BWC adds three counties to worker recovery program

By Widlynn Milor, BWC Communications Department Intern

BWC Administrator/CEO Stephanie McCloud visited London, Ohio, on Tuesday, Feb. 4 to announce Clark, Greene, and Madison counties have joined a BWC program that encourages employers to hire workers in recovery from substance use disorder.

Under BWC’s Substance Use Recovery and Workplace Safety Program (SUR-WSP), BWC will pay for drug screenings and special training for managers to help local employers hire, better manage, and retain workers recovering from addiction to opioids and other dangerous substances.

“This is about workplace safety and meeting the challenges Governor DeWine outlined in his RecoveryOhio initiative,” Administrator McCloud told an audience of public leaders and recovery experts gathered at the Madison County Municipal Courthouse. “We know when workers in recovery get a job, they are more likely to stay on a successful path. In addition, the special training managers receive emphasizes safety and appropriate strategies that benefit the worker and employer both.”

SUR-WSP launched in October 2018 in three counties: Montgomery, Ross and Scioto. Governor DeWine expanded the program in BWC’s latest budget, pledging up to $15 million over 2020 and 2021 to include nine more counties.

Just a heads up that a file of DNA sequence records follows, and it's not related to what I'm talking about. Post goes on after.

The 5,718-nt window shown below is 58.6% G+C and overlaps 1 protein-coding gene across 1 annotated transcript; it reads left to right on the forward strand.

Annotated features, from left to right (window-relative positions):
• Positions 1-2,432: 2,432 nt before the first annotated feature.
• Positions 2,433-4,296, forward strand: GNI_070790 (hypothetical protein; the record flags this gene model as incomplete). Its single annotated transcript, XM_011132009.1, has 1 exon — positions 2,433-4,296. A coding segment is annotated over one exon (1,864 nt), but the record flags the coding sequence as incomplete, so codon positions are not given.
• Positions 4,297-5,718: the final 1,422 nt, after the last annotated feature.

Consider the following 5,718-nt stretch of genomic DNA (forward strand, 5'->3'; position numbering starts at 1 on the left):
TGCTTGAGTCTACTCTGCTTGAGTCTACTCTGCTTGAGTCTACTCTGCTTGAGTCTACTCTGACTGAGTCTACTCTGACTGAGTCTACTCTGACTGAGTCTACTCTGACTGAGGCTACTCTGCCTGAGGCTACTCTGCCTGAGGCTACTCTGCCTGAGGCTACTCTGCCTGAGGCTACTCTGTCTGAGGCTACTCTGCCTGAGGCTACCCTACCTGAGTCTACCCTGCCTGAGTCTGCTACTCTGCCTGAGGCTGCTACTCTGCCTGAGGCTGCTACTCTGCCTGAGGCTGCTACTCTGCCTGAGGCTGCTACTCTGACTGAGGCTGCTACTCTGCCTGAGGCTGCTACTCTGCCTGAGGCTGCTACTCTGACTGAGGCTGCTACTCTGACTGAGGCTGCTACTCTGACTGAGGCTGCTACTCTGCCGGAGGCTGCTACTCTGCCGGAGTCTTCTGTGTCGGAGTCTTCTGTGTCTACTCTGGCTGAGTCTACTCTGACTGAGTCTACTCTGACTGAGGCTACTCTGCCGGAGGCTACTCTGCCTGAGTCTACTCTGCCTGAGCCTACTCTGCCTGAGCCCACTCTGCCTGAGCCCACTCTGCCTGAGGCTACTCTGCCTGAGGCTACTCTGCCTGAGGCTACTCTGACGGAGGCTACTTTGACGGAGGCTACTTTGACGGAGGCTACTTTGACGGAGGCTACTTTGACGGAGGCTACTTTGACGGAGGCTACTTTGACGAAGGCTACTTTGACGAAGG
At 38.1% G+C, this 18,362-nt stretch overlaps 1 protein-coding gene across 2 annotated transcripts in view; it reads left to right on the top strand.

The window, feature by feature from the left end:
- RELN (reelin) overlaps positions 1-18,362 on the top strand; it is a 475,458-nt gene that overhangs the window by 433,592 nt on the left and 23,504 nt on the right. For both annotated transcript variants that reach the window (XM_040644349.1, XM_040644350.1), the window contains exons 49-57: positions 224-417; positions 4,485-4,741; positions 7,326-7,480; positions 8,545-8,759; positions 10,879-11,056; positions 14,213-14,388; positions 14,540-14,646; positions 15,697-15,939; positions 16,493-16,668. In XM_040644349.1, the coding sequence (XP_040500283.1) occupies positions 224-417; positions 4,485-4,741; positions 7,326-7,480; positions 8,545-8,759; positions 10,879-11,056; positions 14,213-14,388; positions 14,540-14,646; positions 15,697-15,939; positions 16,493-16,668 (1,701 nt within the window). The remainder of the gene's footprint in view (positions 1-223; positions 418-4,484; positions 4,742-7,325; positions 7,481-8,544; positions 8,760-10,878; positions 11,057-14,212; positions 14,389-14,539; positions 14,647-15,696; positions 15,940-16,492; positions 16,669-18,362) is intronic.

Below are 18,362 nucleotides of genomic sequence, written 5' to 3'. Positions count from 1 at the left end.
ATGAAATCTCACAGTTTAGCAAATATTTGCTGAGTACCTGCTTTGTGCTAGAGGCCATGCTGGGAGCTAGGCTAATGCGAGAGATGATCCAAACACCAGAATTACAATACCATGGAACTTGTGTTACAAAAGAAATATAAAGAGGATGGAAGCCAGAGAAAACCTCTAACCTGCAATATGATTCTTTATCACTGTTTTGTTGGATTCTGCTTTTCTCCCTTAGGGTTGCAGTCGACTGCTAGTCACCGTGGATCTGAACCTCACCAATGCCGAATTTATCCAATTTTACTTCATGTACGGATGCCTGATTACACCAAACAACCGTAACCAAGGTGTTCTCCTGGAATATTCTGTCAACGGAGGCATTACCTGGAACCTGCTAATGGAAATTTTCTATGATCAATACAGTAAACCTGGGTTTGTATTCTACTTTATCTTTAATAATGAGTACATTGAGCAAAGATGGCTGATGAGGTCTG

The program is funded by BWC but is administered by local Alcohol, Drug Addiction and Mental Health (ADAMH) boards or similar boards. Mental Health & Recovery Board of Clark, Greene & Madison Counties (MHRB) will be leading efforts in its jurisdiction.

“The Mental Health & Recovery Board of Clark, Greene & Madison Counties is thrilled to join this effort,” said Greta Mayer, chief executive officer at MHRB. “Our board is investing heavily in workplace and workforce efforts, because we know that it is beneficial for both employers and people in recovery.”

MHRB will identify eligible employers and employees, disperse funding, and measure results. BWC funds cover the following:

  • Reimbursement for pre-employment, random and reasonable suspicion drug testing.
  • Training for managers/supervisors to help them better manage a workforce that includes individuals in recovery.

More information can be found on our website.

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